Music Listening Rules To Obey On A Ride

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Music Listening Rules To Obey While On A Ride

Needless to say, I love listening to music on my rides. It’s been over a year, I picked up cycling and I usually go on a ride with my favorite tracks buzzing in my ears. However, I do obey five different music listening rules while riding with my buddies.

Does Music Help While Riding?

There might be a difference of opinion here and few people might not agree with me. However I love my music on the ride, it makes me ride happier, faster and harder. I put in a lot of efforts as compared to the time when I am not listening to music. In other words, I think music as an approved drug to enhance the performance of any physical activity. It really works for me!

My 5 Rules Of Music Listening While Riding!

  1. Unless you are on a trainer/treadmill you can use a single earbud buddy. There are many companies which provide a single bud for listening music. For music junkies who can’t pedal without music, would advise them to use the single earbud. Furthermore, If you have two earbuds take one of them out, especially from the traffic side. Like the way, I use my earbud in the picture above.
  2. There exist a 60/60 rule as advised by a lot of doctors. The idea is to limit the volume of the headphones to 60 decibels and limited to 60 minutes a day. Anything more than this could damage your hearing. Fact: Normal human beings talk between 40 to 60 decibels, and most headphones maximum volume is around 105 decibels.
  3. Try if you can use portable Bluetooth speakers instead of headphones. There are multiple places on your bike where you can mount these little speakers. They are loud, but not loud enough to distract you.
  4. There are few events where listening to music while riding is prohibited. It is done for considering specific conditions and environments. So if the organizers say that we are not jamming today, please obey the rules.
  5. When I ride with my friends the intensity of the music is almost nill. Sometimes I take out my earbuds and don’t listen to music even though I love listening to music on my rides. This is because social rides as the name suggests are the rides where you enjoy the company of others. I would not like to be called as anti-social just because I am a rude idiot with earbuds stuffed in and not talking to anyone. That’s rude in any language buddy!

Listen to what the professionals have to say.

“Music is a booster but not with an exercising regime rather its an hinderence to the natural flow. Though the rules are perfect only where one has no control on himself. Your favorite music raises the adrenaline to get a better output but compromises on the safety which I would personally say big ‘NO’ to anyone using earbuds to hear while riding. Can be done in a controlled environment but not on Indian Roads”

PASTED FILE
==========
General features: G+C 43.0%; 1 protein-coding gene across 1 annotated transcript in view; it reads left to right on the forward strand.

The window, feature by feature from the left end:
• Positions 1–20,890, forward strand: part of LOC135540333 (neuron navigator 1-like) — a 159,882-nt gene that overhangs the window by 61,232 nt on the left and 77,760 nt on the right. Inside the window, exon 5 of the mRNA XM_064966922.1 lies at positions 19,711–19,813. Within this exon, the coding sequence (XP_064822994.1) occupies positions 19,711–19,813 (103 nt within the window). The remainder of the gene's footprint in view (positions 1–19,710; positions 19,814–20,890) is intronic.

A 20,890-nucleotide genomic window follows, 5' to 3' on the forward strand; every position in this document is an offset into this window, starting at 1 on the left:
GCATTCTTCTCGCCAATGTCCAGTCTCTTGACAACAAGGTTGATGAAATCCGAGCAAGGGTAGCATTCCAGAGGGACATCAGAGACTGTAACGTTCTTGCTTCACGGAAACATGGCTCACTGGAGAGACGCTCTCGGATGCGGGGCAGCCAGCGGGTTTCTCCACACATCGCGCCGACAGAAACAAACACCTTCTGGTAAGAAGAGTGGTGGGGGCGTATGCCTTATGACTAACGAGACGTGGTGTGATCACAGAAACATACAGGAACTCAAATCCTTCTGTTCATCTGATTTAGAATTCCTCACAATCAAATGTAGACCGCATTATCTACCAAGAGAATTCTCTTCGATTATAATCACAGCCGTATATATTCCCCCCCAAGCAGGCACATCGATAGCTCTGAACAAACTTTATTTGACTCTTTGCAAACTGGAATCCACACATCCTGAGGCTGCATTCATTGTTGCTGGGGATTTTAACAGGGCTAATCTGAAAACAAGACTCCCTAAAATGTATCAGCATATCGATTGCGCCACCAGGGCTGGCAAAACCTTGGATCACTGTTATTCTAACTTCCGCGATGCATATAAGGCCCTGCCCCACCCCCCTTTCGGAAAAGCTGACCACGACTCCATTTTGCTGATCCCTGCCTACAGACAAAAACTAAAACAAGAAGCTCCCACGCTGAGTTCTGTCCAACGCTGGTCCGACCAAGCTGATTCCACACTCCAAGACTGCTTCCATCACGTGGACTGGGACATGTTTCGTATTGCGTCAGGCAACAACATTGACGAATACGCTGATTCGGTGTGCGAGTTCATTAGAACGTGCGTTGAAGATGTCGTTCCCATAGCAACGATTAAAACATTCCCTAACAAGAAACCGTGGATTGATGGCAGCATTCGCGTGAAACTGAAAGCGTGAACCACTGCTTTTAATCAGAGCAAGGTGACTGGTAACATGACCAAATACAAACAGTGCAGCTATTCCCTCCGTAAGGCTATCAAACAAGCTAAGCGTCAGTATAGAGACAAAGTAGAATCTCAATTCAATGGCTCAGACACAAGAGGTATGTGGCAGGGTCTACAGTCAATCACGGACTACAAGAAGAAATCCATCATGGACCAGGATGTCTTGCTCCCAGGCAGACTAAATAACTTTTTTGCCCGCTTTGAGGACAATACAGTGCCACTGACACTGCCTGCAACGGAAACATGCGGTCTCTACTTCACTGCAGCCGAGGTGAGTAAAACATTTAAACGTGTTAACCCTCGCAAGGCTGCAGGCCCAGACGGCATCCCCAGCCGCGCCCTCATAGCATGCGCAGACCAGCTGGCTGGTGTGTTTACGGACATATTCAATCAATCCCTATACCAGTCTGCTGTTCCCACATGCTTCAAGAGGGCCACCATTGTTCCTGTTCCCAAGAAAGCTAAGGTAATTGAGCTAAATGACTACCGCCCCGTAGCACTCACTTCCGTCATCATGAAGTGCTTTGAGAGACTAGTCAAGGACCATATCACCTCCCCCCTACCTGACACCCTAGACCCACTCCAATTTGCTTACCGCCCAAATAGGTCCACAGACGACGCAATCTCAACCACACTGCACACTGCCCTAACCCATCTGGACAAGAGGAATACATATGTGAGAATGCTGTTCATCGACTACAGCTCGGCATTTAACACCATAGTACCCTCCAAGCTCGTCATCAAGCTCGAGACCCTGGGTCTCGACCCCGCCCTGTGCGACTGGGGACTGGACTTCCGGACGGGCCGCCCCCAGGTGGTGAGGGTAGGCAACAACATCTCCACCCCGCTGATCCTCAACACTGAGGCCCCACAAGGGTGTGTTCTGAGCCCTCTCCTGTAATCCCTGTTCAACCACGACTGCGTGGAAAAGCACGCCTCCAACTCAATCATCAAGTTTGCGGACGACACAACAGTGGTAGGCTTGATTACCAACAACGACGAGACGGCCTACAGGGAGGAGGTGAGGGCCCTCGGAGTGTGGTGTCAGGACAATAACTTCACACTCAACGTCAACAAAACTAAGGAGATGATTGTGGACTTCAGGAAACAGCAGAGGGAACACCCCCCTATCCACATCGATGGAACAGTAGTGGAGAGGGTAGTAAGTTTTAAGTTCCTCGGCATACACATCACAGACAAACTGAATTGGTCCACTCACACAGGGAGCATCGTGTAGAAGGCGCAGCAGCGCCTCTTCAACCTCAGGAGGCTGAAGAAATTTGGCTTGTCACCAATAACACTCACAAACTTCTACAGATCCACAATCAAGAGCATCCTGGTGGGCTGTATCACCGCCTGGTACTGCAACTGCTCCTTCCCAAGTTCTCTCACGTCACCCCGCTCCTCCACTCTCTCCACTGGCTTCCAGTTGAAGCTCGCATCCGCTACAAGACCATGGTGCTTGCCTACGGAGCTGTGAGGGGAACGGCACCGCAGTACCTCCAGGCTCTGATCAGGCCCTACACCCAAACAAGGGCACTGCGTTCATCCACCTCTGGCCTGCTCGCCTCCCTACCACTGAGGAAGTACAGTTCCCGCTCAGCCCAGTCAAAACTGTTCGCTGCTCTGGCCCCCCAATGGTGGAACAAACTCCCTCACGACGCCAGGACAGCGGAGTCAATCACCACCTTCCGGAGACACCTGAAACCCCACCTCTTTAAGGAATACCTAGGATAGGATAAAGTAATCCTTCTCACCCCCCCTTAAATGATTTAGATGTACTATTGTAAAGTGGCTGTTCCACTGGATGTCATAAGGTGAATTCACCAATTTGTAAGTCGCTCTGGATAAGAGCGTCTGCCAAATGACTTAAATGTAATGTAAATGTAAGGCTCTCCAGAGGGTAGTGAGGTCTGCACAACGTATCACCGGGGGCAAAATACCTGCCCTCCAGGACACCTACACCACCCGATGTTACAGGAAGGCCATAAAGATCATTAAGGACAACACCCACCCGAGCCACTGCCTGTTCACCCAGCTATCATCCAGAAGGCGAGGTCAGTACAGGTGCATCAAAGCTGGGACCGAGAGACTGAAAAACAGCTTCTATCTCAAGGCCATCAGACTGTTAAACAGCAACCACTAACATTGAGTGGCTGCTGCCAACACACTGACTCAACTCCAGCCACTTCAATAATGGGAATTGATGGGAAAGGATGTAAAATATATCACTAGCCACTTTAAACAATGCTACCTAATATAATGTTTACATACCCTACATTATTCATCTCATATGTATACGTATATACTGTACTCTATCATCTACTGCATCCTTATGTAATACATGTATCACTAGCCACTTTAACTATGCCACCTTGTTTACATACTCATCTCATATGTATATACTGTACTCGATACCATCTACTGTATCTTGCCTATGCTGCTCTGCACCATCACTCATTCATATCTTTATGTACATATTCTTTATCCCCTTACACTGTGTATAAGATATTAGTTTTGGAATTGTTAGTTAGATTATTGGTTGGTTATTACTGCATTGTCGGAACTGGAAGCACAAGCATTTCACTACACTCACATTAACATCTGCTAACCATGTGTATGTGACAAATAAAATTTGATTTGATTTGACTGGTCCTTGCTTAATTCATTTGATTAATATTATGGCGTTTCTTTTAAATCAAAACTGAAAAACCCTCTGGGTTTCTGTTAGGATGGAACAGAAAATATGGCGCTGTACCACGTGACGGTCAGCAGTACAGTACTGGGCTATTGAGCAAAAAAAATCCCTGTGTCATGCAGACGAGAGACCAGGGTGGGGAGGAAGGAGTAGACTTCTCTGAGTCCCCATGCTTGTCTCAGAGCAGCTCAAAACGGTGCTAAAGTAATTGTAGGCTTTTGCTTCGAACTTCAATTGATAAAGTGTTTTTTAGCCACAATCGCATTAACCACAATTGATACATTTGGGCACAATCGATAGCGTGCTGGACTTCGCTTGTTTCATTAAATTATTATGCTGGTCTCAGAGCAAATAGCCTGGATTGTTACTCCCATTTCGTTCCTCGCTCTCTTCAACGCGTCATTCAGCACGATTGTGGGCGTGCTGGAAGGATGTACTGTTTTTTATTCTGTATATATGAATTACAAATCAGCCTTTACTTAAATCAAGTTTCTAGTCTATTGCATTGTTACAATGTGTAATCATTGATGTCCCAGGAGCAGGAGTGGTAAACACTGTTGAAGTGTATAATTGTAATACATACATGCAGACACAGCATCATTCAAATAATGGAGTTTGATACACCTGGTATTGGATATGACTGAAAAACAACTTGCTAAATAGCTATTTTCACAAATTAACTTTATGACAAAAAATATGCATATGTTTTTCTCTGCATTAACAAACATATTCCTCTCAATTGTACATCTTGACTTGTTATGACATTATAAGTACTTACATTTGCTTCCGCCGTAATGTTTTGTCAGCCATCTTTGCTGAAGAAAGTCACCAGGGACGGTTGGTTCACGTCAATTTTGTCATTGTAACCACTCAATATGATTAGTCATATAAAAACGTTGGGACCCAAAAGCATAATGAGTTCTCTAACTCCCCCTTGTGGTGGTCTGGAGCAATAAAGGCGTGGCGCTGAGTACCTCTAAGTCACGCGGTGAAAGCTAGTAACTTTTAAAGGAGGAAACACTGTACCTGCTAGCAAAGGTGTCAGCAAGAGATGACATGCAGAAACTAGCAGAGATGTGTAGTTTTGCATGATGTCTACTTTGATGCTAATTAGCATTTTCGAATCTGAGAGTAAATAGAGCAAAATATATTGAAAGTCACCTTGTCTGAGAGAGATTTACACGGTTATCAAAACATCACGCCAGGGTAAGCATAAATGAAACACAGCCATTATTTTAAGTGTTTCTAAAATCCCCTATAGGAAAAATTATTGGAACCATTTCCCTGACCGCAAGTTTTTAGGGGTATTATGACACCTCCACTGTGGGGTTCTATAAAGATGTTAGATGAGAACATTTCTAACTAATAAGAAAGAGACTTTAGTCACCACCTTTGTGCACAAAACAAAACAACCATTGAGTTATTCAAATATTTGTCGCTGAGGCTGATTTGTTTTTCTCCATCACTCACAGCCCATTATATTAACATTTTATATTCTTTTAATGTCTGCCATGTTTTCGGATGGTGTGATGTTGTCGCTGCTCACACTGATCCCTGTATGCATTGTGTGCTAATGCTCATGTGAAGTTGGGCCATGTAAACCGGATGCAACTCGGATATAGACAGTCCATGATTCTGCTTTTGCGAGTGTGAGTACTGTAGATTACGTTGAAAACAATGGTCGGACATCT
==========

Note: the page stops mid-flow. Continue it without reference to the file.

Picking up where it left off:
“Navneet Pathak”

So that is my take on “Music Listening Rules” while riding. If you agree then please leave a comment, if you have more points to add, please leave a comment. Lastly, if you do not agree with my 5 rules, even then leave a comment.

Happy Cycling!

Check out my cycling Vlogs On my YouTube Channel.

If you want to purchase a Bluetooth speaker please click the speaker image below. These two are being used by our community’s professional riders like Aditya Chaasta and Saurabh!

10 COMMENTS

  1. True , looks very old fashion when you mix music and ride with your buddies and giving importance to the music. Second one when you keep silence then you can listen pure music that is nada. Google the word nada and feel the sense

    • I do not give importance to music while on a ride with buddies. Only when I am riding solo for longer distance then I bring in some tracks to pump up my ride. I googled and “Nada” makes complete sense.

  2. I think you’ve found a good middle ground between enjoyment and safety. I’m a little surprised at the 60/60 rule. If you bump down the decibels can you listen longer? Also, how do you know what decibel is set to?

    • I usually do not listen to music on full volume. I keep the volume high enough to let me enjoy the track and let me also know if there is any incoming squid. 60/60 rule was suggested by my friend who is a doctor, however, it is very difficult to keep a track of music volume and time. Also knowing the decibels is not an option as most of the music listening equipment does not come with any such measuring grade system.

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